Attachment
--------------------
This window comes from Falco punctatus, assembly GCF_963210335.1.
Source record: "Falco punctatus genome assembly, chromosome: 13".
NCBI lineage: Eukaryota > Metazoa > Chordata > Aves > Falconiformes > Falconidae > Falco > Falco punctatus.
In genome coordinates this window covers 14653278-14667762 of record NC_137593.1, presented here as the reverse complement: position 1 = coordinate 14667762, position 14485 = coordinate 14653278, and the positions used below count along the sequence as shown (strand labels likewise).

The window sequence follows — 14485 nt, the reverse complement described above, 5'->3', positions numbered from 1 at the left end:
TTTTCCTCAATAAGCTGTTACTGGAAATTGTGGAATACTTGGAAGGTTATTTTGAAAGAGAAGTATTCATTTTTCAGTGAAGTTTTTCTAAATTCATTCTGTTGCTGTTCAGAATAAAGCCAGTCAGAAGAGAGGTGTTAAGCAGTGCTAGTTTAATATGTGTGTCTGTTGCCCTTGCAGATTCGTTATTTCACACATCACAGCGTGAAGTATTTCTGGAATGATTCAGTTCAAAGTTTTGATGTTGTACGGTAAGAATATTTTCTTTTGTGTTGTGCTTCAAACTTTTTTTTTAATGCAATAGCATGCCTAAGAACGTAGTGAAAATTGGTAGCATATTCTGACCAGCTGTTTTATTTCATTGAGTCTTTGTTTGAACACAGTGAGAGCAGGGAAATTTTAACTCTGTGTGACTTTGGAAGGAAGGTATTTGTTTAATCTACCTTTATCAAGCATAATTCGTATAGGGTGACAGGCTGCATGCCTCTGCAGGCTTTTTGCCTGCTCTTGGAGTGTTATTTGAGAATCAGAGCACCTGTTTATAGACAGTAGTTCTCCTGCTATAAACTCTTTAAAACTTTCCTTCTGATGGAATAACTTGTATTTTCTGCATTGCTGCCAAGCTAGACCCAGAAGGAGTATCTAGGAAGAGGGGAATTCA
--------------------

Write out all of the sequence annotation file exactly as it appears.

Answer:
This window comes from Falco punctatus, assembly GCF_963210335.1.
Source record: "Falco punctatus genome assembly, chromosome: 13".
NCBI lineage: Eukaryota > Metazoa > Chordata > Aves > Falconiformes > Falconidae > Falco > Falco punctatus.
In genome coordinates this window covers 14653278-14667762 of record NC_137593.1, presented here as the reverse complement: position 1 = coordinate 14667762, position 14485 = coordinate 14653278, and the positions used below count along the sequence as shown (strand labels likewise).

The window sequence follows — 14485 nt, the reverse complement described above, 5'->3', positions numbered from 1 at the left end:
TTTTCCTCAATAAGCTGTTACTGGAAATTGTGGAATACTTGGAAGGTTATTTTGAAAGAGAAGTATTCATTTTTCAGTGAAGTTTTTCTAAATTCATTCTGTTGCTGTTCAGAATAAAGCCAGTCAGAAGAGAGGTGTTAAGCAGTGCTAGTTTAATATGTGTGTCTGTTGCCCTTGCAGATTCGTTATTTCACACATCACAGCGTGAAGTATTTCTGGAATGATTCAGTTCAAAGTTTTGATGTTGTACGGTAAGAATATTTTCTTTTGTGTTGTGCTTCAAACTTTTTTTTTAATGCAATAGCATGCCTAAGAACGTAGTGAAAATTGGTAGCATATTCTGACCAGCTGTTTTATTTCATTGAGTCTTTGTTTGAACACAGTGAGAGCAGGGAAATTTTAACTCTGTGTGACTTTGGAAGGAAGGTATTTGTTTAATCTACCTTTATCAAGCATAATTCGTATAGGGTGACAGGCTGCATGCCTCTGCAGGCTTTTTGCCTGCTCTTGGAGTGTTATTTGAGAATCAGAGCACCTGTTTATAGACAGTAGTTCTCCTGCTATAAACTCTTTAAAACTTTCCTTCTGATGGAATAACTTGTATTTTCTGCATTGCTGCCAAGCTAGACCCAGAAGGAGTATCTAGGAAGAGGGGAATTCA